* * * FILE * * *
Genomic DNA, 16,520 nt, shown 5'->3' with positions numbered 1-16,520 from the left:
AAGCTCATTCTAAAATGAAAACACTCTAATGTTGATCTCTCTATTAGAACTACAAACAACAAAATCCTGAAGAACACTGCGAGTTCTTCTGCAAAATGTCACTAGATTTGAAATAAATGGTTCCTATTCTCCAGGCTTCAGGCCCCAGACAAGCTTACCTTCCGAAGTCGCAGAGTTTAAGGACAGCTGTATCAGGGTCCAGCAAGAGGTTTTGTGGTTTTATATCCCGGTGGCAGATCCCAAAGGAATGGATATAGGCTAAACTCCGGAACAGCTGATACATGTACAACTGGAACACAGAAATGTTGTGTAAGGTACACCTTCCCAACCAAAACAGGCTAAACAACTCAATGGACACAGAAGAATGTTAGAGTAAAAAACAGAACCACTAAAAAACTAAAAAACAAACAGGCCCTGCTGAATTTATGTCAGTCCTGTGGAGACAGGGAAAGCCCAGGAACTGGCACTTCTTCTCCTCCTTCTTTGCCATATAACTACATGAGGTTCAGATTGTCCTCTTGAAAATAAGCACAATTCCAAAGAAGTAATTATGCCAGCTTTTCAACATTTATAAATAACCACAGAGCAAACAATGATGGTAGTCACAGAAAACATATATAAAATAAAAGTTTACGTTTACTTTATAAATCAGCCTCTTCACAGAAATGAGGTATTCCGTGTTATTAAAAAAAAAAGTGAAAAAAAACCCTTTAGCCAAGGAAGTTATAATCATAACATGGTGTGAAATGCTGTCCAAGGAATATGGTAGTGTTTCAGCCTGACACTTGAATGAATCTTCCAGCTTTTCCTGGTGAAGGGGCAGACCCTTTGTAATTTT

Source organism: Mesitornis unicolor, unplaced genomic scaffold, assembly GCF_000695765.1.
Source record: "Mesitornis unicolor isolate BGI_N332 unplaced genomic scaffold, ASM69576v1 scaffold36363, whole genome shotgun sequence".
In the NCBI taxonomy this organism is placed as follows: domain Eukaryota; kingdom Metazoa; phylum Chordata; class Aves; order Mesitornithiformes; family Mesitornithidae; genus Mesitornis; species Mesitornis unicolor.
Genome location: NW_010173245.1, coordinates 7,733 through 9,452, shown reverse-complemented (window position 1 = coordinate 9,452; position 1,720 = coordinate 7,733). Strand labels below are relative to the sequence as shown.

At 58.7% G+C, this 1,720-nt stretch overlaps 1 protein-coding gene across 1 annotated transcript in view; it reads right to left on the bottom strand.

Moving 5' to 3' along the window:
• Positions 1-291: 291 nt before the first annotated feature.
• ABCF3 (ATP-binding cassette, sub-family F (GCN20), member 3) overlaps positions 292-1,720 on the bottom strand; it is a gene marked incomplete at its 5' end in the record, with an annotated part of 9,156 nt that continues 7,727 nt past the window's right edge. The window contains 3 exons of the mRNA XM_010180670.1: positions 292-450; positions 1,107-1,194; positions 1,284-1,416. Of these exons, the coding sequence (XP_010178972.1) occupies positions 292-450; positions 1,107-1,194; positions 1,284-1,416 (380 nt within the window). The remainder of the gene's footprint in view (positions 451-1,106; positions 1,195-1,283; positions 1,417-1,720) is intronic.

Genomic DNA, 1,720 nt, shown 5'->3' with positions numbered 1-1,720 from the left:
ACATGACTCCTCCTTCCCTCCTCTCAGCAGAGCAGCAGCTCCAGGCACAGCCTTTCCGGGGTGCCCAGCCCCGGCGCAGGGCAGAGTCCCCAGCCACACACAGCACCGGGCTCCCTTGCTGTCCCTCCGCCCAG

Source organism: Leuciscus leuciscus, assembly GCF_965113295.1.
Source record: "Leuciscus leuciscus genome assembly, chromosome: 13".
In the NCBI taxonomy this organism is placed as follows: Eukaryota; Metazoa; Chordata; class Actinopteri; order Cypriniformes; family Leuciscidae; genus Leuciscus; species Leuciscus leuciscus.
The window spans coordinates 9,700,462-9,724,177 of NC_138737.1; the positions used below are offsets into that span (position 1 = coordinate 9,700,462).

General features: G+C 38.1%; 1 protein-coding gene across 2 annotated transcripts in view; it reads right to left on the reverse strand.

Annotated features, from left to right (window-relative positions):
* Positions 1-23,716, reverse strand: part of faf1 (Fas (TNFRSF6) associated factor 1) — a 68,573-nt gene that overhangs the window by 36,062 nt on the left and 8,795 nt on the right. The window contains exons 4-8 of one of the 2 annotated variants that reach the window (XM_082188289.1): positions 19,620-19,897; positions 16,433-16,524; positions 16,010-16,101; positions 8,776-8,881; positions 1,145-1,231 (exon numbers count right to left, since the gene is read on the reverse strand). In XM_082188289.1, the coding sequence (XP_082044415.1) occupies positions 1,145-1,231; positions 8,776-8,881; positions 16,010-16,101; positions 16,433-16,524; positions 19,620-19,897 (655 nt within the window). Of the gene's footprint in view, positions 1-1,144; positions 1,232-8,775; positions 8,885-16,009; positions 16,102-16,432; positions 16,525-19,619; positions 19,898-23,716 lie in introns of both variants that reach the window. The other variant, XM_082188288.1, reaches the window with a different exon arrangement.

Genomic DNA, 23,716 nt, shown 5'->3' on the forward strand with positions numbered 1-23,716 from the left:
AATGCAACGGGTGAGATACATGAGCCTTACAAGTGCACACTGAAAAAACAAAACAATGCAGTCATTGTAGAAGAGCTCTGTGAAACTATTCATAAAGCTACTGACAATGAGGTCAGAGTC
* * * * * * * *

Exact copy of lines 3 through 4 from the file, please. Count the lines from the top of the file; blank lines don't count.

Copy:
Source organism: Mesitornis unicolor, unplaced genomic scaffold, assembly GCF_000695765.1.
Source record: "Mesitornis unicolor isolate BGI_N332 unplaced genomic scaffold, ASM69576v1 scaffold36363, whole genome shotgun sequence".